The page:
Network Working Group J. Schiller Request for Comments: 4307 Massachusetts Institute of Technology Category: Standards Track December 2005 Cryptographic Algorithms for Use in the Internet Key Exchange Version 2 (IKEv2) Status of This Memo This document specifies an Internet standards track protocol for the Internet community, and requests discussion and suggestions for improvements. Please refer to the current edition of the "Internet Official Protocol Standards" (STD 1) for the standardization state and status of this protocol. Distribution of this memo is unlimited. Copyright Notice Copyright (C) The Internet Society (2005).
AbstractThe IPsec series of protocols makes use of various cryptographic algorithms in order to provide security services. The Internet Key Exchange (IKE (RFC 2409) and IKEv2) provide a mechanism to negotiate which algorithms should be used in any given association. However, to ensure interoperability between disparate implementations, it is necessary to specify a set of mandatory-to-implement algorithms to ensure that there is at least one algorithm that all implementations will have available. This document defines the current set of algorithms that are mandatory to implement as part of IKEv2, as well as algorithms that should be implemented because they may be promoted to mandatory at some future time.
The nature of cryptography is that new algorithms surface continuously and existing algorithms are continuously attacked. An algorithm believed to be strong today may be demonstrated to be weak tomorrow. Given this, the choice of mandatory-to-implement algorithm should be conservative so as to minimize the likelihood of it being compromised quickly. Thought should also be given to performance considerations as many uses of IPsec will be in environments where performance is a concern. Finally, we need to recognize that the mandatory-to-implement algorithm(s) may need to change over time to adapt to the changing world. For this reason, the selection of mandatory-to-implement algorithms was removed from the main IKEv2 specification and placed in this document. As the choice of algorithm changes, only this document should need to be updated. Ideally, the mandatory-to-implement algorithm of tomorrow should already be available in most implementations of IPsec by the time it is made mandatory. To facilitate this, we will attempt to identify those algorithms (that are known today) in this document. There is no guarantee that the algorithms we believe today may be mandatory in the future will in fact become so. All algorithms known today are subject to cryptographic attack and may be broken in the future. RFC2119]. We define some additional terms here: SHOULD+ This term means the same as SHOULD. However, it is likely that an algorithm marked as SHOULD+ will be promoted at some future time to be a MUST. SHOULD- This term means the same as SHOULD. However, an algorithm marked as SHOULD- may be deprecated to a MAY in a future version of this document. MUST- This term means the same as MUST. However, we expect at some point that this algorithm will no longer be a MUST in a future document. Although its status will be determined at a later time, it is reasonable to expect that if a future revision of a document alters the status of a MUST- algorithm, it will remain at least a SHOULD or a SHOULD-.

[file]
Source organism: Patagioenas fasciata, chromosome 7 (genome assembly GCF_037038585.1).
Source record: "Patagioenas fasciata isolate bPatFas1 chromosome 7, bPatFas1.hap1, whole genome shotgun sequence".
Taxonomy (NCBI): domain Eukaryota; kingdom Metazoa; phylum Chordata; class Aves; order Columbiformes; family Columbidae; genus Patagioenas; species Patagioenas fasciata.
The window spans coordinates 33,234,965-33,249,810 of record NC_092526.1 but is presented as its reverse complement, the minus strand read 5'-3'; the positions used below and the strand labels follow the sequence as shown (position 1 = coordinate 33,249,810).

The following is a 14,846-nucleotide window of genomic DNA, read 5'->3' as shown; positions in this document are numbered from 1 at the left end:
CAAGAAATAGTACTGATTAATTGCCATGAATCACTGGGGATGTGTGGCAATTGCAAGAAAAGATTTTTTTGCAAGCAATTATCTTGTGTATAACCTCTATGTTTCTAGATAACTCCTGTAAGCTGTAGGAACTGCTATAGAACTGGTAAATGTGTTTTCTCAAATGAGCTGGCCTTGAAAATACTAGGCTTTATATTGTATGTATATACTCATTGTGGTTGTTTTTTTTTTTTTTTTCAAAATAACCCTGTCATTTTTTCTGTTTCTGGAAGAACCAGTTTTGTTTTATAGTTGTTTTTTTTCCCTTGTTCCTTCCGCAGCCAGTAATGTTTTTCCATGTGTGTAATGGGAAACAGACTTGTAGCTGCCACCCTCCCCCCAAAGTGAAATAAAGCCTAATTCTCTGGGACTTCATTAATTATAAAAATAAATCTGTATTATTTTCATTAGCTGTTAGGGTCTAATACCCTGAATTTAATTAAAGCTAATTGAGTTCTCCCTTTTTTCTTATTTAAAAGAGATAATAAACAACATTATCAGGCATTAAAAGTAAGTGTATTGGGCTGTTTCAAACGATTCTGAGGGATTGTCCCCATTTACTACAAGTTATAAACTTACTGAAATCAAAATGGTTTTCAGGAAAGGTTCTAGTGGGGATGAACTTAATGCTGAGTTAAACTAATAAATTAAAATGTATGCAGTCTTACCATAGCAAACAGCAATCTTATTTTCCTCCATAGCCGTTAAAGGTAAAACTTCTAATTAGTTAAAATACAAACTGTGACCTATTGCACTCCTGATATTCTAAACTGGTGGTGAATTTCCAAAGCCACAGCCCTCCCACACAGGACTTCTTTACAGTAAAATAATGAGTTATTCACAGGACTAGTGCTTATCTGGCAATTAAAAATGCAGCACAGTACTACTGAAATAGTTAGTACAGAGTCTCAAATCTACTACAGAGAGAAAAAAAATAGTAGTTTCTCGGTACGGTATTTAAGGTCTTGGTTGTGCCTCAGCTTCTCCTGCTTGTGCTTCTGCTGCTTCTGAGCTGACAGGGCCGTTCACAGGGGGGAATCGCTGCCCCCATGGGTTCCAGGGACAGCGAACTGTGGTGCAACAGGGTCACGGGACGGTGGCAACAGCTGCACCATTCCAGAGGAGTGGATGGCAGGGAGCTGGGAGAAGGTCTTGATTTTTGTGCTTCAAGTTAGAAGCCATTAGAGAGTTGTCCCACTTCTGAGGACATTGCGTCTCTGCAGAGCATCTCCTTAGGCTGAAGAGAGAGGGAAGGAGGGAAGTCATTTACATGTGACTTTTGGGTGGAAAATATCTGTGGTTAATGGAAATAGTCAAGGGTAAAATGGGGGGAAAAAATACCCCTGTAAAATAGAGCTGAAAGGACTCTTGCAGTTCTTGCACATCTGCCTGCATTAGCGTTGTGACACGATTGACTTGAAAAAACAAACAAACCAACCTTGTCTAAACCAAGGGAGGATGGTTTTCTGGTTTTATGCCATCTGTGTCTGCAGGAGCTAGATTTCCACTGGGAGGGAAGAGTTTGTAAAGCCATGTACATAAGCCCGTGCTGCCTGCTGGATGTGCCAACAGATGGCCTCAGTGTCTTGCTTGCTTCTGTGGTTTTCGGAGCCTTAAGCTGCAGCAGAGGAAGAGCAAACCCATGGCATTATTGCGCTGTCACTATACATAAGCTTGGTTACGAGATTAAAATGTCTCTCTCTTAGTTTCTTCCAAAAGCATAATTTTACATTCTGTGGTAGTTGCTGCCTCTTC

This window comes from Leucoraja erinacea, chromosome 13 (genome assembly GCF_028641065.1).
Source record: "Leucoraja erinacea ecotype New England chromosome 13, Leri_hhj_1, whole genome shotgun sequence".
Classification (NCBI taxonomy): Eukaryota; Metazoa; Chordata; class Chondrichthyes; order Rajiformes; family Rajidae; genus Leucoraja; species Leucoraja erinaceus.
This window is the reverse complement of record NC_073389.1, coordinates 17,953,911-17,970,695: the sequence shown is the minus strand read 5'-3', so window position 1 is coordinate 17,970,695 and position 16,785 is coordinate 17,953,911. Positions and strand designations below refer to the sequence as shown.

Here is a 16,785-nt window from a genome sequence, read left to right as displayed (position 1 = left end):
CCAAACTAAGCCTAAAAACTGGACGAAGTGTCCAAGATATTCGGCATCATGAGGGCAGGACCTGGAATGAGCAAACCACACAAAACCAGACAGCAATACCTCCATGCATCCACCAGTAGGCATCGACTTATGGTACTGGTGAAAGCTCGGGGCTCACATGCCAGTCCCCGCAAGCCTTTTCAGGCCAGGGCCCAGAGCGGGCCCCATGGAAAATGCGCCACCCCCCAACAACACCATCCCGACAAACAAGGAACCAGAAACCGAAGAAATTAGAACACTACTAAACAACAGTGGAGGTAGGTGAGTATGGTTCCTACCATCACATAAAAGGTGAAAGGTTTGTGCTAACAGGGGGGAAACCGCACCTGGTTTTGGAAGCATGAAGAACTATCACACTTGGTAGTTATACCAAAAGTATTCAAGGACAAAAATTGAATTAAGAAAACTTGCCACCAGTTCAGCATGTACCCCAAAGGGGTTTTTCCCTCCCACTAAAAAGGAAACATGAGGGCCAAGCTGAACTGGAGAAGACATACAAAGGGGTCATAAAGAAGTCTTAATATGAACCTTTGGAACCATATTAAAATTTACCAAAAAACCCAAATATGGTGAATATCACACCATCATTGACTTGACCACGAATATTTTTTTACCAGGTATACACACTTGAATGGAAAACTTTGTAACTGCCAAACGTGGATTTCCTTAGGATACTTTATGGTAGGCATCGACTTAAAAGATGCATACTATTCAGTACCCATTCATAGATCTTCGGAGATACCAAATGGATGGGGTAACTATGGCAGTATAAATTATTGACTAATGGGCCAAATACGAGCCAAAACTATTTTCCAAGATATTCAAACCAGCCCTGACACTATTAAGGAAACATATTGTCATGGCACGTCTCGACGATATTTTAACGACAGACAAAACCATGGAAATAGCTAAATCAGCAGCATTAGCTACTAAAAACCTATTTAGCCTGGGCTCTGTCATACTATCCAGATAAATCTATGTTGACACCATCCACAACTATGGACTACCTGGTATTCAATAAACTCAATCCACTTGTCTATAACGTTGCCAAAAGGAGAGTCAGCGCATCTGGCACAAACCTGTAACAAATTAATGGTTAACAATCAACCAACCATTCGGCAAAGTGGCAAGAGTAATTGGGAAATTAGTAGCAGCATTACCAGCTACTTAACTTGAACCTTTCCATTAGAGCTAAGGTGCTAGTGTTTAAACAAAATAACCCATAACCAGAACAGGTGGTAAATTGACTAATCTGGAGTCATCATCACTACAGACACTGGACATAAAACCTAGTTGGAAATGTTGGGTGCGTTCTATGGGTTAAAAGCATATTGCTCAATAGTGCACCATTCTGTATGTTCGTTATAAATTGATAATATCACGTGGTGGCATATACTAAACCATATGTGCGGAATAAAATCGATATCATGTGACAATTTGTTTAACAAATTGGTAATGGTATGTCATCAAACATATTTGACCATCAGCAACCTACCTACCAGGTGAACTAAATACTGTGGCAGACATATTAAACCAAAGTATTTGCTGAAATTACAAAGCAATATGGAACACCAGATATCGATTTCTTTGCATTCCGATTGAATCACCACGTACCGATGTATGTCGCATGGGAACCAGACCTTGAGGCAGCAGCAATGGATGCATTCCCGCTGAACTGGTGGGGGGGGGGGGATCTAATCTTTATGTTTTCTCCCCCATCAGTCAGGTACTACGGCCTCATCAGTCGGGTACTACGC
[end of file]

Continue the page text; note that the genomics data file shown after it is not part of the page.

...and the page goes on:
IKEv2] base document and in the MODP extensions document. They are identified by group number. Any groups not listed here are considered as "MAY be implemented". Group Number Bit Length Status Defined 2 1024 MODP Group MUST- [RFC2409] 14 2048 MODP Group SHOULD+ [RFC3526] RFC2451] MUST- ENCR_NULL 11 [RFC2410] MAY ENCR_AES_CBC 12 [AES-CBC] SHOULD+ ENCR_AES_CTR 13 [AES-CTR] SHOULD RFC2104] MAY PRF_HMAC_SHA1 2 [RFC2104] MUST PRF_AES128_CBC 4 [AESPRF] SHOULD+
RFC2403] MAY AUTH_HMAC_SHA1_96 2 [RFC2404] MUST AUTH_AES_XCBC_96 5 [AES-MAC] SHOULD+ [RFC2409] Harkins, D. and D. Carrel, "The Internet Key Exchange (IKE)", RFC 2409, November 1998. [IKEv2] Kaufman, C., Ed., "Internet Key Exchange (IKEv2) Protocol", RFC 4306, December 2005. [RFC2119] Bradner, S., "Key words for use in RFCs to Indicate Requirement Levels", BCP 14, RFC 2119, March 1997. [RFC3526] Kivinen, T. and M. Kojo, "More Modular Exponential (MODP) Diffie-Hellman groups for Internet Key Exchange (IKE)", RFC 3526, May 2003. [RFC2451] Pereira, R. and R. Adams, "The ESP CBC-Mode Cipher Algorithms", RFC 2451, November 1998.
[RFC2410] Glenn, R. and S. Kent, "The NULL Encryption Algorithm and Its Use With IPsec", RFC 2410, November 1998. [AES-CBC] Frankel, S., Glenn, R., and S. Kelly, "The AES-CBC Cipher Algorithm and Its Use with IPsec", RFC 3602, September 2003. [AES-CTR] Housley, R., "Using Advanced Encryption Standard (AES) Counter Mode With IPsec Encapsulating Security Payload (ESP)", RFC 3686, January 2004. [RFC2104] Krawczyk, H., Bellare, M., and R. Canetti, "HMAC: Keyed-Hashing for Message Authentication", RFC 2104, February 1997. [AESPRF] Hoffman, P., "The AES-XCBC-PRF-128 Algorithm for the Internet Key Exchange Protocol (IKE)", RFC 3664, January 2004. [RFC2403] Madson, C. and R. Glenn, "The Use of HMAC-MD5-96 within ESP and AH", RFC 2403, November 1998. [RFC2404] Madson, C. and R. Glenn, "The Use of HMAC-SHA-1-96 within ESP and AH", RFC 2404, November 1998. [AES-MAC] Frankel, S. and H. Herbert, "The AES-XCBC-MAC-96 Algorithm and Its Use With IPsec", RFC 3566, September 2003.
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